GREATER Manchester Police (GMP) officers are eight times more likely to stop and search black people than white people, according to Government figures that have been released.

Under the law, an officer has the powers to stop and search people if they have “reasonable grounds” to suspect they are carrying illegal drugs, a weapon, stolen property or something which could be used to commit a crime such as a crowbar.

Statistics gathered from stop and search checks between April 2018 and March 2019 show eight in 1,000 black people were stopped by the force, compared with just one in 1,000 white people.

The rate per thousand was three for citizens from a mixed race origin, two for Asian people and one for people from other ethnicities, including Chinese people.

Moving forward, the force will be working with the Mayor’s Office to publish a quarterly Race Equality Policing Report on the use of policing powers to “help to ensure all communities receive equal treatment” from GMP.

In neighbouring forces, stop and search figures show more black people were stopped than white people too.

Merseyside's stop and search rate per thousand black people was 43, Cheshire's was 17 and Lancashire's was 11.

The rate for stopping white people was 13 for Merseyside, two for Cheshire and two for Lancashire.

Across England and Wales, the average stop and search rate per thousand was 38 for black people, 11 for Asian people and 11 for mixed race people.

The rate for other ethnicities, including Chinese people, was seven with the figure for white people being four.

Assistant Chief Constable of GMP, Rob Potts, said: “In the UK we have a long established tradition of policing by consent, working in communities to prevent crime and solve problems.

"I would like to assure the public that stop and search is not used lightly and officers will only exercise their legal right to stop members of the public where they feel it is absolutely necessary.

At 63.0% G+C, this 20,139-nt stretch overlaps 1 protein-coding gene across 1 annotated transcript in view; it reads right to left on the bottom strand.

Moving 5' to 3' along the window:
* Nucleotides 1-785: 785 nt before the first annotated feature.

"It is a particularly important tactic that we employ in order to tackle knife crime in our efforts to reduce serious violence.

“The use of body worn video cameras to record stop and searches has helped to reassure the public that their interactions with the police are recorded.

"The technology offers greater transparency for those in front of the camera as well as those behind it.

“At Greater Manchester Police, we also operate the Lay observers’ scheme where members of the public can go out on accompany police officers while out on patrol to witness our use of stop and search and give us feedback.

“The relationship between the police and the public in the UK is strong but there is always more to do.

"As a force, we will continue to work with our communities and stakeholders to strengthen that relationship, improve the quality of interactions and ensure that we continue to protect the public.

“In order to build more community confidence through greater transparency we have already committed to working alongside the Mayor’s Office to publish a quarterly Race Equality Policing Report on the use of policing powers.

“This report will help to ensure that all of our communities receive equal treatment from Greater Manchester Police."

Overall, GMP had a lower stop and search rate than the England and Wales average.

The average in the two countries combined for all people was seven in 1,000 while GMP's rate was just two.

Assistant Chief Constable Potts said: “While Greater Manchester Police is one of the forces with lower rates (of stop and search), it is important to stress that it is just one of the tactics that we employ.

"Knife amnesties, engagement and education are examples of other tactics to help keep people safe across Greater Manchester.

“Stop and search powers are an important policing tool for protecting the public, tackling crime and keeping our communities safe and must be used in a fair and intelligence-led way manner that supports public confidence and is independently scrutinised.

“Her Majesty's Inspectorate of Constabulary and Fire and Rescue Services, as well as external governance groups and independent advisory groups, monitor and review the data and advise us to ensure we are using these powers proportionately."